It’s hard to imagine a home without a microwave oven. They’re handy for cooking breakfast, lunch, dinner, warming up snacks, heating water for hot drinks, soup, and lots more. They’ve become so commonplace in our homes that we don’t even realize how many times we might use them in a single day.
We do notice, however, when they don’t work. That’s when everything changes. One of the most common problems with a microwave is tripping a breaker. When a microwave trips the breaker, preparing meals suddenly becomes a more difficult and drawn-out process. Something that we’re used to taking 5 minutes in the microwave becomes 30 minutes in the oven. This takes a whole new level of planning and makes us want our microwave back.
In order to get your microwave back up and running so you can get on with your day, let’s look at why a microwave keeps trip the breaker.
The Circuit is Overloaded
The simple answer is the circuit is overloaded. There are several causes for this, including:
- Too many things plugged into the circuit
- Faulty GFCI (Ground Fault Circuit Interrupter)
- Circuit Breaker failing
- Bad Microwave oven – pulling too much current
Let’s look at how to troubleshoot the problem and keep your microwave from tripping the breaker.
Too Many Things Plugged into the Circuit
Circuits are rated for 20 amps and microwave ovens draw 12 amps. If you try to run multiple appliances on the circuit at the same time, it can exceed the circuit’s rating and trip the breaker.
For safety, your microwave should be on a dedicated circuit. A dedicated circuit serves only one appliance. Nothing else can draw current from that circuit. This protects the circuit, the breaker, appliances, and your home. Repeated tripping can cause the breaker to wear out sooner and can damage the appliances. Overloaded circuits can overheat the wiring, placing your home at risk of electrical fire.
Check the circuit breaker to see if the microwave is on a dedicated circuit. Look in the breaker box for a breaker labeled “Microwave”. This means the microwave is on a dedicated circuit.
If you don’t have one labeled for the microwave, check to see which breaker is tripping. If it’s labeled “Kitchen” or something similar, then the microwave is not on a dedicated circuit. This means other appliances are drawing current while you’re trying to run the microwave.
It is best if the microwave doesn’t share a circuit with other appliances such as toasters, coffee makers, mixers, etc. The current draw of multiple appliances can exceed the 20 amps the breaker is rated for. To keep the breaker from tripping, be sure not to use another appliance at the same time as the microwave.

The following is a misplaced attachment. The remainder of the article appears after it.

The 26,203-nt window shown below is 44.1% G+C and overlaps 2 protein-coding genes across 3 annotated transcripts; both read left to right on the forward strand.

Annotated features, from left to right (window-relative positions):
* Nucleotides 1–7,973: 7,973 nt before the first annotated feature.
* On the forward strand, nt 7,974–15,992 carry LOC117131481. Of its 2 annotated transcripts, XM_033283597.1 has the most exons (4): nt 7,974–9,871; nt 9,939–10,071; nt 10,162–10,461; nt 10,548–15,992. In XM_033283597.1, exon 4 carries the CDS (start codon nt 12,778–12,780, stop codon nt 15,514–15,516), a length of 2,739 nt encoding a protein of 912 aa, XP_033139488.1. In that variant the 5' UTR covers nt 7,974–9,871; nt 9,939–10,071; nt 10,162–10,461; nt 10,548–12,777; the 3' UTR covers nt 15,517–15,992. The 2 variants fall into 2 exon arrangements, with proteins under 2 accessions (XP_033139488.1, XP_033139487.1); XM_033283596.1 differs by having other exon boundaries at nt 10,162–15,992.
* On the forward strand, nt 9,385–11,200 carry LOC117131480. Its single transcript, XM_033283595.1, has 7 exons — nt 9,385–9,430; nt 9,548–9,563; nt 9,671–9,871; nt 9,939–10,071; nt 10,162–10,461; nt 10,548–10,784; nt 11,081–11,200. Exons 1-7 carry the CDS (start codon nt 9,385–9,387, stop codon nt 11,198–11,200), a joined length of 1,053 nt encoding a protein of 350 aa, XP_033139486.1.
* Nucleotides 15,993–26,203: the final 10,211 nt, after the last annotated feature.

If the microwave is on a dedicated circuit as is tripping the breaker, it could be a faulty circuit breaker, outlet, or microwave oven.
Faulty Circuit Outlet
If your microwave is plugged into a GFCI breaker outlet and it keeps tripping, the outlet itself may be at fault. Try resetting the GFCI outlet. If the GFCI keeps tripping, there could be something else on the circuit causing the problem or you may have a faulty GFCI.
Try another outlet to see if the problem goes away. If it does, then the problem is with the GFCI outlet or circuit. You can take further steps to test the GFCI or have an electrician test the circuit. For more information about testing a GFCI outlet, see our article Why Does my GFCI Outlet Keep Tripping?
Faulty Circuit Breaker
Try a using the microwave on a different circuit with nothing else running on that circuit. If the microwave works fine on other circuits, and you’ve already ruled out a GFCI, then you might have a faulty circuit breaker which will need to be removed and replaced. Consult an electrician to replace the breaker.
If the circuits and breakers are fine and the problem is not with the GFCI, then you probably have a bad microwave oven. There are several ways to test the microwave.
Operate the microwave on a higher amp circuit such as an outlet in a garage or workshop, or a known dedicated circuit. Most likely, the microwave oven is faulty if the breaker trips. If it doesn’t trip, then you need a dedicated circuit for the microwave.
If the microwave trips the breaker, and it’s on a dedicated circuit or nothing else is plugged into the circuit, and you’ve tested the circuit, then you could have a faulty microwave.
The microwave could have faulty switches in the door, a bad magnetron, faulty internal circuitry (such as a diode, capacitor, or transistor), or a blown fuse. Repairing internal faults is dangerous and requires special training and tools. Do not try to repair a microwave oven unless you have this training. Take it to a certified technician or replace the microwave oven.
If it’s an older microwave it would be best to replace it to a more efficient unit. If it’s a lower-priced microwave it can actually cost more to repair it than buy a new one.
Microwave ovens are convenient but they can be aggravating when they trip breakers. The most common cause for a microwave to trip the breaker is running too many things on the circuit at the same time. It’s best to have a dedicated circuit specifically for the microwave. This will require an electrician. Also, be sure to check the outlets and breakers.
If you don’t have a dedicated circuit and you can’t have one installed, then be sure that you don’t run the microwave and any other appliance at the same time. This will help keep the current draw on the circuit to 12 amps.
If using the microwave on a dedicated circuit doesn’t solve the problem, and you’ve tested the outlets and breakers, the problem is most likely the microwave itself. The microwave should be repaired or replaced. If it’s an older microwave, then it’s probably best to replace it for a more efficient unit.